Turkey: a permanent threat to Armenia

by David Boyajian

Published: Friday August 03, 2012

Turkey has in recent years increased military sales to Azerbaijan, most recently of Turkish-produced T-155 heavy howitzers pictured. Wikimedia

If Turkey were to open its border with Armenia, and the two established diplomatic and trade relations, Turkey would still be a threat to Armenia.

Turkey would be a threat even if it were to acknowledge the Armenian genocide, pay reparations, and return stolen Armenian property. And the threat to Armenia would remain even if it someday regains its homeland which now lies in eastern Turkey.

Why? Because Turkey's belligerent policies towards Armenians, its pan-Turkic goals in the Caucasus and Central Asia, and its neo-Ottoman ambitions pose essentially the same dangers today as at the time of the genocide. And they show no sign of ever changing.

Aside from a general awareness of the genocide and present-day Turkish hostility, however, many Armenians and others are unfamiliar with key details of past and present Turkish policies. Consequently, they underestimate the dangers that Armenia faces.

Even the commonly held view that "in 1915 the Young Turk regime committed genocide against Armenians in Turkey" is dangerously misleading.

The genocide actually lasted through 1923, five years after Turkey's defeat in WWI. Two regimes conducted the genocide: Ottoman Young Turk and Kemalist. The latter, of course, founded today's allegedly "modern" Turkey. And the genocide took place not only in "Turkey" but also, ominously, on what was and is today the territory of the Republic of Armenia.

Endless Genocide

Turkifying and Islamizing the remnants of its empire was a key reason that Turkey destroyed its indigenous Armenian, Assyrian, and Greek Christians during WWI (1914-18). But Armenians and Armenian soil also lay just across the border, in the Caucasus region of the Russian empire, directly in the path of Turkey's genocidal pan-Turkic jihad. Turkey committed genocide against those Armenians too, and ripped large chunks of territory from the new Armenian Republic, which had just been reborn from Russian Armenia.

Azeris -- Turkey's blood brothers then and now -- also conducted large-scale massacres of Armenians in the Caucasus in WWI and through 1920.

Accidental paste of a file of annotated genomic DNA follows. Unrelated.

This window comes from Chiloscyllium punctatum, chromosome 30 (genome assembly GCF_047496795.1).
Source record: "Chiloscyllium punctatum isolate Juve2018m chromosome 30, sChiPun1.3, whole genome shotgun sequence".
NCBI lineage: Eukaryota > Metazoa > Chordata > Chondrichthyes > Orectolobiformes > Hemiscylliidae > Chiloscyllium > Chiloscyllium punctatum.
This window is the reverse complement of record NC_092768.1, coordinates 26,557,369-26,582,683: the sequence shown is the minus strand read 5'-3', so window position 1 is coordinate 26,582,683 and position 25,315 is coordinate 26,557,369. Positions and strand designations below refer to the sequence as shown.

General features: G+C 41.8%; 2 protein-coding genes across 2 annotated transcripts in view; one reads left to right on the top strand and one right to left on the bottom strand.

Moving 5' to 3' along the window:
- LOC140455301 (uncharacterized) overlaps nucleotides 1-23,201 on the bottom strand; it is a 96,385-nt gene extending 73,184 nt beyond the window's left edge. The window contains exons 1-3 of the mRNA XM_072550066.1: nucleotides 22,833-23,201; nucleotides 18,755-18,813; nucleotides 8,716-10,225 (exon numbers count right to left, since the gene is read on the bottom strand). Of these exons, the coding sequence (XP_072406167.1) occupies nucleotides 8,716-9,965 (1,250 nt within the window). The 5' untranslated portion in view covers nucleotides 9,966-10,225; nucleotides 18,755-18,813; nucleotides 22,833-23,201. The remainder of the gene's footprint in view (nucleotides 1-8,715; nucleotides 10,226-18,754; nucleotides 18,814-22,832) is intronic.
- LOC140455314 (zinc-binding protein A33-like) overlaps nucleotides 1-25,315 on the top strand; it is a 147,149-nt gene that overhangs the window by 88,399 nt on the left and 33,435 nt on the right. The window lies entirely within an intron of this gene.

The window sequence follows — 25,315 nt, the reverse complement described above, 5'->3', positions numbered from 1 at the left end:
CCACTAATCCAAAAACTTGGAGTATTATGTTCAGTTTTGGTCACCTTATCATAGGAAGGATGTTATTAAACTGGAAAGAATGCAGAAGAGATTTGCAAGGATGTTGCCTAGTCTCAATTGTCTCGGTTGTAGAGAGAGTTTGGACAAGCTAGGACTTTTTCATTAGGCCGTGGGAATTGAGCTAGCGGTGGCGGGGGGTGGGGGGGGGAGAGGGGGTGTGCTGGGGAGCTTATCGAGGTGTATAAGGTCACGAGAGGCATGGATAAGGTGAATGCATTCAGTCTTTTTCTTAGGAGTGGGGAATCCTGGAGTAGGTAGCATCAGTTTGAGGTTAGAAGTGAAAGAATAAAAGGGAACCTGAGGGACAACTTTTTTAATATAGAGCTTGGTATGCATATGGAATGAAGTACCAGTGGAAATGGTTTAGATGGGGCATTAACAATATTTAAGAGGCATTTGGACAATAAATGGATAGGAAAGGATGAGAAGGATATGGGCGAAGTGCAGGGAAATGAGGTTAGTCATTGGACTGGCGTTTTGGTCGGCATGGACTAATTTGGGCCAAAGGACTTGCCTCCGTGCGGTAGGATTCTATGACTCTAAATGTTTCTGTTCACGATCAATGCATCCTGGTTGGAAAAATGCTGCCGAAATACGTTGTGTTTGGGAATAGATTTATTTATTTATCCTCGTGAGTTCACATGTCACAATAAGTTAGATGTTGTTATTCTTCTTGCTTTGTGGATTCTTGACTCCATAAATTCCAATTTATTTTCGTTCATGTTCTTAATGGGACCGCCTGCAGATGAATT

After Turkey's defeat in 1918, Turkish forces under Kemal (known later as Atatürk) continued the genocide in the Armenian Republic through 1920 and in Turkey through 1923.

Like Turkish leaders today who lie and deceive, Kemal publicly professed peaceful intentions toward Armenia.  Secretly, however, he told his commanders that it is "of the utmost necessity that Armenia be both politically and physically eliminated." Kemal, too, lopped off chunks of Armenia. Though it resisted heroically, only a Soviet takeover in December of 1920 saved Armenia from annihilation.

These facts are relevant to the perils that Armenia faces today because of Turkey's pan-Turkic and neo-Ottoman foreign policies.


Since the dissolution of the Soviet Union in 1991, Turkey has established ongoing relationships with Azerbaijan and Central Asia's new "Turkic-speaking" countries: Kazakhstan, Kyrgyzstan, Turkmenistan, and Uzbekistan. Turkey has invested billions of dollars and established Turkish schools and universities in these countries. Turkey's President Gül declared that "Kyrgyzstan is our ancestral homeland" while visiting that country's International Atatürk-Alatoo University.

Turkey hosts major gas and oil pipelines originating in Baku, coproduces weapons with Azerbaijan, and trains Azeri troops. In Turkic solidarity with Azerbaijan, Turkey has injected itself into the Artsakh/Karabagh conflict by closing its border with Armenia for two decades. The Turkish-Azeri axis -- termed "one nation, two states" -- harks back to its assault on Armenia during the genocide. One hundred years has changed nothing. Turkey remains enamored of Turkic blood bonds.

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The Cafesjian Foundation has taken a difficult decision to close The Armenian Reporter. We regret that we are forced to take this decision after more than eight years of publishing. We thank our readers and all individuals who have contributed to the Reporter. Kathleen Cafesjian Baradaran Chair, Cafesjian Family Foundation

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